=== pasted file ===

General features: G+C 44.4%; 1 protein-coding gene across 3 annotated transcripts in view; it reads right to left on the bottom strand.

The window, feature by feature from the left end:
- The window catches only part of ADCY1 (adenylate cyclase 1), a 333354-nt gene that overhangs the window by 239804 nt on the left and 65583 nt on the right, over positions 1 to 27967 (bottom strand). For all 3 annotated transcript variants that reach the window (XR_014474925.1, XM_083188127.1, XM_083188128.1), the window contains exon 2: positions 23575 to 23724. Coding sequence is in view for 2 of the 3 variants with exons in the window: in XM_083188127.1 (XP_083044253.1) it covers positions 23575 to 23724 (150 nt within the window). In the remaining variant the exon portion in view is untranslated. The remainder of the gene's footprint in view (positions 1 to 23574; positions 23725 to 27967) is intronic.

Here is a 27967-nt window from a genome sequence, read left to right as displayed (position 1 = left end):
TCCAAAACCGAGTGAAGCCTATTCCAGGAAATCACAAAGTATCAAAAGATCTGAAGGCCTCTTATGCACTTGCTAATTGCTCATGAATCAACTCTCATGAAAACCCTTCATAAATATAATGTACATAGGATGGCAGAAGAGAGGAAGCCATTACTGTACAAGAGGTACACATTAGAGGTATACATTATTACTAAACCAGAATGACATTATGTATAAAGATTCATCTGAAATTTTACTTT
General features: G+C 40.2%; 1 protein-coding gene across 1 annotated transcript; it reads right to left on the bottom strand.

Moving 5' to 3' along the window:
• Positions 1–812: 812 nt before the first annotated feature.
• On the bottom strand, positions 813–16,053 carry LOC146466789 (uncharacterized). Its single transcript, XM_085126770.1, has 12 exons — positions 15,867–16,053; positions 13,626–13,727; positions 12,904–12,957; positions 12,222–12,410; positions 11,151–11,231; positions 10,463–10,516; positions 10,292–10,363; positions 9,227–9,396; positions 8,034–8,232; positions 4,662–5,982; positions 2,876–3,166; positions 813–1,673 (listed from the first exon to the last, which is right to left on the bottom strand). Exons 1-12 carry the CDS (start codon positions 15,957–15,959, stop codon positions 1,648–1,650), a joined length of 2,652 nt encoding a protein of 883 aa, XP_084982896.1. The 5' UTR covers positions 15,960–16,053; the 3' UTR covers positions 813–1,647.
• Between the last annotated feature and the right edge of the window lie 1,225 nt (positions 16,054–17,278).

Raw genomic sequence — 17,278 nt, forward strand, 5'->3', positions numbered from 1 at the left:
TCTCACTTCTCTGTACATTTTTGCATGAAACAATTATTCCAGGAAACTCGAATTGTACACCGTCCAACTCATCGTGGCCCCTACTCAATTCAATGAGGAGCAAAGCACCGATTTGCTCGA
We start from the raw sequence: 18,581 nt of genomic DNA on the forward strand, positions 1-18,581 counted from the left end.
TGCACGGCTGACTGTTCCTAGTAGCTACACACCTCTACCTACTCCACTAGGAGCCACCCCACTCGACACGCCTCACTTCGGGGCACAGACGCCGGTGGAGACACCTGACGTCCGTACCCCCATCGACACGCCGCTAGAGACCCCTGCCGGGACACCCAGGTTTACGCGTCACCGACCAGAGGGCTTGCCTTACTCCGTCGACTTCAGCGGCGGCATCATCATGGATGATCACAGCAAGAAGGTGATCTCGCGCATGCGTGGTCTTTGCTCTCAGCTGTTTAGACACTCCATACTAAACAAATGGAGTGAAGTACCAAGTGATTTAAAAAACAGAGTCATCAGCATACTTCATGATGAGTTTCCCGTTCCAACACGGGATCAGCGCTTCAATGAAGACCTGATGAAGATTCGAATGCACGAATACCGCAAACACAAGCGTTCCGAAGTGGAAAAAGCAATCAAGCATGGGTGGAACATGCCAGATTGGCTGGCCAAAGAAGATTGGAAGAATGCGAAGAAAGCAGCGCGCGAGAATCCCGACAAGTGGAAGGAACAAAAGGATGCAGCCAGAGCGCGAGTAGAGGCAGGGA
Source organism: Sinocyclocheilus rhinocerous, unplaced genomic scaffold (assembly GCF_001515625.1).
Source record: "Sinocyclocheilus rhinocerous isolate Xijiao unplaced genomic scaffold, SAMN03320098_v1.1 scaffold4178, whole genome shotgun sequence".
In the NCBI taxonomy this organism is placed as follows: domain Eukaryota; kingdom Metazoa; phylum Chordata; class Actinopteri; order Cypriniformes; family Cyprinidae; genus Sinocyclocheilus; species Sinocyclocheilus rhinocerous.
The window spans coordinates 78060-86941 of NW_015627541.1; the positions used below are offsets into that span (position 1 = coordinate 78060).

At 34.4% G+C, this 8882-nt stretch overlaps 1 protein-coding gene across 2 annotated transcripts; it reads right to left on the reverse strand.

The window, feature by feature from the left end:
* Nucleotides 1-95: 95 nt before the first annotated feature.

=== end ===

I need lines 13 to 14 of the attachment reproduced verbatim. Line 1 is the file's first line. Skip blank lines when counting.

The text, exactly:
We start from the raw sequence: 18,581 nt of genomic DNA on the forward strand, positions 1-18,581 counted from the left end.
TGCACGGCTGACTGTTCCTAGTAGCTACACACCTCTACCTACTCCACTAGGAGCCACCCCACTCGACACGCCTCACTTCGGGGCACAGACGCCGGTGGAGACACCTGACGTCCGTACCCCCATCGACACGCCGCTAGAGACCCCTGCCGGGACACCCAGGTTTACGCGTCACCGACCAGAGGGCTTGCCTTACTCCGTCGACTTCAGCGGCGGCATCATCATGGATGATCACAGCAAGAAGGTGATCTCGCGCATGCGTGGTCTTTGCTCTCAGCTGTTTAGACACTCCATACTAAACAAATGGAGTGAAGTACCAAGTGATTTAAAAAACAGAGTCATCAGCATACTTCATGATGAGTTTCCCGTTCCAACACGGGATCAGCGCTTCAATGAAGACCTGATGAAGATTCGAATGCACGAATACCGCAAACACAAGCGTTCCGAAGTGGAAAAAGCAATCAAGCATGGGTGGAACATGCCAGATTGGCTGGCCAAAGAAGATTGGAAGAATGCGAAGAAAGCAGCGCGCGAGAATCCCGACAAGTGGAAGGAACAAAAGGATGCAGCCAGAGCGCGAGTAGAGGCAGGGA